These two examples of the Hooked X are found in medieval Icelandic manuscripts from 14th (Right, 1300-1400) and 15th Centuries (Left, 1490-1510). 


This circa 6th century Anglo-Saxon brooch with eight symbols carved into the outer ring include a Hooked X at the 2:00 o'clock position.  It was excavated next to a skull in Old Hunstanton, in Norfolk, England in 1900.

Little did I realize that while on my trip to Rhode Island for the dedication of the new home for the Narragansett Rune Stone, I was just being introduced to the tip of an important iceberg of new information that is going to rock the skeptics, debunkers, and disbelievers of the five North American rune stones with the Hooked X, to their core.  Before the ceremony started, Steve DiMarzo and Valdimar Samuelsson visited briefly with me concerning a recently discovered cache of Icelandic manuscripts dating back to the tenth Century that contained literally hundreds of secret coded alphabets, many using unique and mysterious runes.  Since the dedication, Steve, with his dogged determination has been scouring every page of every manuscript, and Valdimar, with his historical knowledge of the use of runes in Iceland, and ability to read the Icelandic text, has led to several important discoveries.  As of this past weekend, Steve has already found 120 examples of secret alphabets that use the “X” symbol for “a”, as well as all the runes on the Narragansett Rune Stone.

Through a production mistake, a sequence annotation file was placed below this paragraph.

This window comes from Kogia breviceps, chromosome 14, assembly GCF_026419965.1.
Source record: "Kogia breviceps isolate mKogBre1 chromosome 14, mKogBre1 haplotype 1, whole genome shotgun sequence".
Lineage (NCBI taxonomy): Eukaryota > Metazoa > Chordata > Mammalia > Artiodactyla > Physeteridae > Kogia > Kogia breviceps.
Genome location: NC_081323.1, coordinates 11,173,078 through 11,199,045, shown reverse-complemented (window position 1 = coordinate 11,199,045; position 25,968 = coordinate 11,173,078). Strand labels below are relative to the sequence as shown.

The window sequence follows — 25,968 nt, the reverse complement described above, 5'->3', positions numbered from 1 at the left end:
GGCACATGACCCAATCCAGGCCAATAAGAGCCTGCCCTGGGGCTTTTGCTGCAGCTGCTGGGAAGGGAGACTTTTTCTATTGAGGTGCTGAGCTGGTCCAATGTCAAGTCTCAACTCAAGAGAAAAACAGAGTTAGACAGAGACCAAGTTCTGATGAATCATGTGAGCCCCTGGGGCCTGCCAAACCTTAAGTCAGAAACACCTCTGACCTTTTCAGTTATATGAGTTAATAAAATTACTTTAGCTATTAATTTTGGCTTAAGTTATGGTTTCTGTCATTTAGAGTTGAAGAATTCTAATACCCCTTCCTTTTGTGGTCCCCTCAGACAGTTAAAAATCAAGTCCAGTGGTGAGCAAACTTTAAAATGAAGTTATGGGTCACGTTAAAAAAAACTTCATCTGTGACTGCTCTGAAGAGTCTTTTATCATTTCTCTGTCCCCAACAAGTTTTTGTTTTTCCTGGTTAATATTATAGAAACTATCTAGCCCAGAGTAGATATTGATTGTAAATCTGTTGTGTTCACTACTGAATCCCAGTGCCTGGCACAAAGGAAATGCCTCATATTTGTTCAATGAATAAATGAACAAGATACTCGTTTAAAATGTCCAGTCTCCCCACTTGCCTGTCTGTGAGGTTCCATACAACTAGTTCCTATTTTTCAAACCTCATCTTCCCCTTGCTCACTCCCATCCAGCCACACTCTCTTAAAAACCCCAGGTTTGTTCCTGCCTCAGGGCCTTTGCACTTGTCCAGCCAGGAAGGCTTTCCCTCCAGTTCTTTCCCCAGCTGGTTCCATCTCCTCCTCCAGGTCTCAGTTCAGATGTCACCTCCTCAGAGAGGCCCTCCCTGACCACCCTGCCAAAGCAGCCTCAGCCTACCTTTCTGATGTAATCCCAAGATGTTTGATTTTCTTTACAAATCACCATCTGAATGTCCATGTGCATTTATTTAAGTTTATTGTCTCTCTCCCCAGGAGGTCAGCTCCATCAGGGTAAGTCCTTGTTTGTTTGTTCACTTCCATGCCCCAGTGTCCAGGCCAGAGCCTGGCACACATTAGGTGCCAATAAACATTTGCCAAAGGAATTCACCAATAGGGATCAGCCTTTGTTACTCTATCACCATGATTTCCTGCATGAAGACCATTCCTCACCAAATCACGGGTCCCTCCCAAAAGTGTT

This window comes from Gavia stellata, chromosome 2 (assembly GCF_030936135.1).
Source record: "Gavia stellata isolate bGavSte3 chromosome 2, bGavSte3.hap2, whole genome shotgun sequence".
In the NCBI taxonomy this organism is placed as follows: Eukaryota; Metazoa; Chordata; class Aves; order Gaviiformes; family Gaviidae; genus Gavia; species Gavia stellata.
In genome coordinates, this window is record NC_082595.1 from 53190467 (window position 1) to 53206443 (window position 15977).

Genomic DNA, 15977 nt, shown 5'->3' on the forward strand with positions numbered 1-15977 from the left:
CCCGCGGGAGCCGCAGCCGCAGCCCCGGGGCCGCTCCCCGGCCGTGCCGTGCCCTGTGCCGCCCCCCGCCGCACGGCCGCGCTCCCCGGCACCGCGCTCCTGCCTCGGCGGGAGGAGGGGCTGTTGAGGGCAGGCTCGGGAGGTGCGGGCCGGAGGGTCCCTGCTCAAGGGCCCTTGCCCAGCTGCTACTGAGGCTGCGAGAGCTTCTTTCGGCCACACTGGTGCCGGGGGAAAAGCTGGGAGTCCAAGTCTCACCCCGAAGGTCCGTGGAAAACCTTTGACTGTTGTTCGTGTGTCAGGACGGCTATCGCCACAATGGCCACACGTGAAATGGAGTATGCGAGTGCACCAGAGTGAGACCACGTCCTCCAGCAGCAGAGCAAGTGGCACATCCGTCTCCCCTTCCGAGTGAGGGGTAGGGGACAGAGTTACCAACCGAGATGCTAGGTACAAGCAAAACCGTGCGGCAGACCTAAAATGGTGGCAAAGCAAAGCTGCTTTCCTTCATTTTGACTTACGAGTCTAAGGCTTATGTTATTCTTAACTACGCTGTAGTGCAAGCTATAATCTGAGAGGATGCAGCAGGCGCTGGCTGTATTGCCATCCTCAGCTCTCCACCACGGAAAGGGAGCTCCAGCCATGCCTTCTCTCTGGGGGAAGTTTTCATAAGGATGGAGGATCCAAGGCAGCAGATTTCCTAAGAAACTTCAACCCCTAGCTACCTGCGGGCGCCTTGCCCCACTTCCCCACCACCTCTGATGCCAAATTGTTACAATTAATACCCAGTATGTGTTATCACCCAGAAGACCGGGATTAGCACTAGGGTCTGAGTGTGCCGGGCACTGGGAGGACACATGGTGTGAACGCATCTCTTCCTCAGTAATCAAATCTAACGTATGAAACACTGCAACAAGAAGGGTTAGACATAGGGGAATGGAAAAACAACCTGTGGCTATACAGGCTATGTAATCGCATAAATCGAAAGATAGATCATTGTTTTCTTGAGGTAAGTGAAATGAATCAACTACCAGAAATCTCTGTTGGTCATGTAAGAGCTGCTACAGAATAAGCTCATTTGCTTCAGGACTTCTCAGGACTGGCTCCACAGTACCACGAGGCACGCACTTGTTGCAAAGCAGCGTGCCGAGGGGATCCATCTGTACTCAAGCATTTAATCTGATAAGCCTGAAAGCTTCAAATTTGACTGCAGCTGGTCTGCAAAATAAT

A couple days after initially posting this blog, I received additional information from Valdimar after he had researched the history of the use of runes in Iceland.  He then sent me the following: